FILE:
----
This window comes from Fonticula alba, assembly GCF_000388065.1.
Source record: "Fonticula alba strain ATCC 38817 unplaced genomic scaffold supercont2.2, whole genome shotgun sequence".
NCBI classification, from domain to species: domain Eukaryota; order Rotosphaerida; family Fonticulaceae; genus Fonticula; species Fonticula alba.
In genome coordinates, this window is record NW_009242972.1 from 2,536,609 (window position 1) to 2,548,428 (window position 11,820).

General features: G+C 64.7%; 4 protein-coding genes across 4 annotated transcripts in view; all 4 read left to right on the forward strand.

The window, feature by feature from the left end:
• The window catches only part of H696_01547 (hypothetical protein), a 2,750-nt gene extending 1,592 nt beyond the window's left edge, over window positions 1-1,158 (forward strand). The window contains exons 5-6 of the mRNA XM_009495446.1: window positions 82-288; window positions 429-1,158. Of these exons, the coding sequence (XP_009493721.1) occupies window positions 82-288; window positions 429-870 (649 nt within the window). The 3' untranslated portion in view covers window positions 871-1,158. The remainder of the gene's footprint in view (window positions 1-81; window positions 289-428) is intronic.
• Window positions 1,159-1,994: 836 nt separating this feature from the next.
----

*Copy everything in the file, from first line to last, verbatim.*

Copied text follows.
This window comes from Fonticula alba, assembly GCF_000388065.1.
Source record: "Fonticula alba strain ATCC 38817 unplaced genomic scaffold supercont2.2, whole genome shotgun sequence".
NCBI classification, from domain to species: domain Eukaryota; order Rotosphaerida; family Fonticulaceae; genus Fonticula; species Fonticula alba.
In genome coordinates, this window is record NW_009242972.1 from 2,536,609 (window position 1) to 2,548,428 (window position 11,820).

General features: G+C 64.7%; 4 protein-coding genes across 4 annotated transcripts in view; all 4 read left to right on the forward strand.

The window, feature by feature from the left end:
• The window catches only part of H696_01547 (hypothetical protein), a 2,750-nt gene extending 1,592 nt beyond the window's left edge, over window positions 1-1,158 (forward strand). The window contains exons 5-6 of the mRNA XM_009495446.1: window positions 82-288; window positions 429-1,158. Of these exons, the coding sequence (XP_009493721.1) occupies window positions 82-288; window positions 429-870 (649 nt within the window). The 3' untranslated portion in view covers window positions 871-1,158. The remainder of the gene's footprint in view (window positions 1-81; window positions 289-428) is intronic.
• Window positions 1,159-1,994: 836 nt separating this feature from the next.